Definition of Endo|Gen
Endo|Gen /’ɛndəʊ’dʒɛn/ n. A blog providing up-to-date and practical information addressing the wide variety of problems encountered by dentists in their practice of endodontics, whilst respecting the need to integrate it with the evidence-base that underpins high quality root canal treatment. [alt. of Endodontic|Knowledge]
What is the background to Endo|Gen?
The chances are you qualified with minimal knowledge of, or experience in, root canal treatment (RCT) and, with this basic understanding, you were expected to just get on with it. Perhaps you sought the advice of other dentists in your practice, but later discovered that the usefulness of their advice was limited by them doing what they did only because someone else had suggested it to them in the distant past. Although their technique had always seemed to work for them, ‘work’ only meant producing a good enough white line, close enough to the radiographic apex that it would satisfy any dental officer who happened to see it that the RCT was good enough. Unfortunately, if the quality of your endodontic treatment is only ever assessed by the perfection of its 2D white lines on a radiograph, then it’s only natural that your techniques will tend to be honed towards a perfect 2D white line above all the other highly desirable qualities of an ideal 3D RCT.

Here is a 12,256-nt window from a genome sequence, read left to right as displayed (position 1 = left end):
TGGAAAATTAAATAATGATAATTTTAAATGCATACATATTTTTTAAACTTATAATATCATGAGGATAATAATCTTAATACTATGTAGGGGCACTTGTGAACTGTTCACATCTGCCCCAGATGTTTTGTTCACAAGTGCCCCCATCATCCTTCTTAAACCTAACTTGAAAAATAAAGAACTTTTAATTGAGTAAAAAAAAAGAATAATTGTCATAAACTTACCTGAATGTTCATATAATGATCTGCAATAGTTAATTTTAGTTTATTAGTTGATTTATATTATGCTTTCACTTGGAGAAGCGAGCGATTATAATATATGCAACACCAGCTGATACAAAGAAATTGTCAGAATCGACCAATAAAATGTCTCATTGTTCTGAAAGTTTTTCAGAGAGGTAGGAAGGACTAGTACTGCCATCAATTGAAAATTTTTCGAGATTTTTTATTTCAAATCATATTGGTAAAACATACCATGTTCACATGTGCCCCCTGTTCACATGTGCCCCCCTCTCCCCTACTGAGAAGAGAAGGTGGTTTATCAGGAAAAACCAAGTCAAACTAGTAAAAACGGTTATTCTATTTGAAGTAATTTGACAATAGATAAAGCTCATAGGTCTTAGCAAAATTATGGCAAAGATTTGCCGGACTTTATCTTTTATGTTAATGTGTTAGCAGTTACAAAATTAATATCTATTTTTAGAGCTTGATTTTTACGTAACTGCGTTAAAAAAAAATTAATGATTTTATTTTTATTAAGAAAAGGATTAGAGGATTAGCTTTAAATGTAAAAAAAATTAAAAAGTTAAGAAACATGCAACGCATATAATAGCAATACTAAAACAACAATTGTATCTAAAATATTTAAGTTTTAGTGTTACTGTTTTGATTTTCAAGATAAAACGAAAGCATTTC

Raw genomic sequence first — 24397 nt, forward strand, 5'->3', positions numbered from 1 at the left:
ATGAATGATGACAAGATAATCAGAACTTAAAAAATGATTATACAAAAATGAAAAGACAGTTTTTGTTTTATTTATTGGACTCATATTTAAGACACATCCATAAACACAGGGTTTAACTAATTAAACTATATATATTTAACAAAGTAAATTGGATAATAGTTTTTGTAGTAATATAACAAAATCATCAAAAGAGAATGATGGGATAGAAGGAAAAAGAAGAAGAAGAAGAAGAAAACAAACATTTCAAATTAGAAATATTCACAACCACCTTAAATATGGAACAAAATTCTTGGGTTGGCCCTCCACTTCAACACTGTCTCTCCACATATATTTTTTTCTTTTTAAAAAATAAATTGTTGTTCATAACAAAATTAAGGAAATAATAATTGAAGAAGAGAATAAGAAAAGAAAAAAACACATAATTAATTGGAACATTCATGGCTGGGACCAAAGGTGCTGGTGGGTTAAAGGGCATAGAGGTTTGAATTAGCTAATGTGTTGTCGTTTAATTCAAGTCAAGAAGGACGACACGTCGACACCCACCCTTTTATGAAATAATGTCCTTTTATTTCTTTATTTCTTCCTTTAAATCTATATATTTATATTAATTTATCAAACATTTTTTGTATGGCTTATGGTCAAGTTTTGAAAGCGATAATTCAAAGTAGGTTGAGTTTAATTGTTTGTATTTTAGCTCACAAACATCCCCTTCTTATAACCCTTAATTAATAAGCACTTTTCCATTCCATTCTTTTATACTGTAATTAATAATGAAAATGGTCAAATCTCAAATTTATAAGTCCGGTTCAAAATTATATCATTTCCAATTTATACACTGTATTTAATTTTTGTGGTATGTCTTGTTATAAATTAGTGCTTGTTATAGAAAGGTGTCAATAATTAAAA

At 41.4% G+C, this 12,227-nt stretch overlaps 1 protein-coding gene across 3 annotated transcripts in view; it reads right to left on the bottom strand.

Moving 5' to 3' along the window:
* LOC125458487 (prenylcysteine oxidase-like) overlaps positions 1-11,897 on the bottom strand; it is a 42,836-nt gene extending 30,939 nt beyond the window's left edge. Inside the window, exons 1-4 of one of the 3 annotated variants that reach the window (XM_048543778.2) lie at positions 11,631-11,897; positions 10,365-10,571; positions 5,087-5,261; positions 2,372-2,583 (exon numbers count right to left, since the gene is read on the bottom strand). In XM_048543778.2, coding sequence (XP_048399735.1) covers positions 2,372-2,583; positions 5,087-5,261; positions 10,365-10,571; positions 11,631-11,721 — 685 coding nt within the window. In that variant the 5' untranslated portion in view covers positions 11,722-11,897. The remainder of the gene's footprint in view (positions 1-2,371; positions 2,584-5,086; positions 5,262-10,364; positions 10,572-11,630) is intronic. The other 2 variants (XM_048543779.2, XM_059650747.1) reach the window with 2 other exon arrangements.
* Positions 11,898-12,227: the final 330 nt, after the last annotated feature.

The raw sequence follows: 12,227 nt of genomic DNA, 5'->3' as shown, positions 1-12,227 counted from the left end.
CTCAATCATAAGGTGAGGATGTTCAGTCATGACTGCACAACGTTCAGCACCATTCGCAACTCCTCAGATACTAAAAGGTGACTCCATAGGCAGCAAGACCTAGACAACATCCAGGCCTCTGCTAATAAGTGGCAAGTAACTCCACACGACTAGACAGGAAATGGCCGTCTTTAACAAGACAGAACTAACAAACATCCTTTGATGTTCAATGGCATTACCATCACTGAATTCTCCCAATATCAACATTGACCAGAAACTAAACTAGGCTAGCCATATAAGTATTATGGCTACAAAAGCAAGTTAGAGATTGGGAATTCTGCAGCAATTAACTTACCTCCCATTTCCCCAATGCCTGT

Likewise, in the early part of my career, I fished around for advice, scraps of information and tricks for faster and less stressful endo. I attended many courses, which mostly involved a few hours at some bland local hotel learning about some fantastic new instrumentation, which was always conveniently available at a discount from the manufacturer’s sales team, waiting at the back of the room with a broad smile on their face. Although they helped pique my interest, these courses didn’t do much to improve my endodontic skills and, like many other dentists, I accumulated a stockpile of redundant equipment that didn’t live up to its promise. When the internet came along there was an explosion of easily accessible information, but it was mostly fragmented, anecdotal, unsubstantiated and lacking an evidence base or it was product specific and trying to sell me something. Despite being exposed to so much information (which, incidentally, qualified for many hours of verifiable ‘continuing professional development’), I retained the 2D white line assessment of success, those cases with unexplained recurrent disease and so, so many questions about why such and such doesn’t work for me; I remained stuck in an endodontic rut. Nevertheless, rather than throw it all in and abandon endodontics to the endodontists, I decided to do something about it and took my pursuit of endodontic understanding a little more seriously.